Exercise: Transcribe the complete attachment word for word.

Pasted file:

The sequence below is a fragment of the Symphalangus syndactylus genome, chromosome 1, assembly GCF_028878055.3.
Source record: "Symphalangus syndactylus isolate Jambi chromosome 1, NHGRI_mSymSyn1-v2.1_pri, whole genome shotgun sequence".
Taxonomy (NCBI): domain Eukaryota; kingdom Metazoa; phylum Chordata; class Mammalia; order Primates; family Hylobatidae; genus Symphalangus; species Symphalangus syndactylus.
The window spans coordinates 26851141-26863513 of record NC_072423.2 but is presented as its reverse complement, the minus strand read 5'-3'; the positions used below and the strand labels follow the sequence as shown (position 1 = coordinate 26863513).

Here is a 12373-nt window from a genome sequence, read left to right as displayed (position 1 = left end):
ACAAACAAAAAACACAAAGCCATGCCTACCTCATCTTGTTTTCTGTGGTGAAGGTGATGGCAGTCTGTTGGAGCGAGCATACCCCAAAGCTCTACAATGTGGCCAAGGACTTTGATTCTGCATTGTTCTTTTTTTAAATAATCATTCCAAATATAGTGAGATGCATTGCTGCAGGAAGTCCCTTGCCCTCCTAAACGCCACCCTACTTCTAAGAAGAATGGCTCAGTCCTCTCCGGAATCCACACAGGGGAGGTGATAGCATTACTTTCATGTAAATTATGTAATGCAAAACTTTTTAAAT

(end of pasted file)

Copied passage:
The sequence below is a fragment of the Symphalangus syndactylus genome, chromosome 1, assembly GCF_028878055.3.
Source record: "Symphalangus syndactylus isolate Jambi chromosome 1, NHGRI_mSymSyn1-v2.1_pri, whole genome shotgun sequence".
Taxonomy (NCBI): domain Eukaryota; kingdom Metazoa; phylum Chordata; class Mammalia; order Primates; family Hylobatidae; genus Symphalangus; species Symphalangus syndactylus.
The window spans coordinates 26851141-26863513 of record NC_072423.2 but is presented as its reverse complement, the minus strand read 5'-3'; the positions used below and the strand labels follow the sequence as shown (position 1 = coordinate 26863513).

Here is a 12373-nt window from a genome sequence, read left to right as displayed (position 1 = left end):
ACAAACAAAAAACACAAAGCCATGCCTACCTCATCTTGTTTTCTGTGGTGAAGGTGATGGCAGTCTGTTGGAGCGAGCATACCCCAAAGCTCTACAATGTGGCCAAGGACTTTGATTCTGCATTGTTCTTTTTTTAAATAATCATTCCAAATATAGTGAGATGCATTGCTGCAGGAAGTCCCTTGCCCTCCTAAACGCCACCCTACTTCTAAGAAGAATGGCTCAGTCCTCTCCGGAATCCACACAGGGGAGGTGATAGCATTACTTTCATGTAAATTATGTAATGCAAAACTTTTTAAAT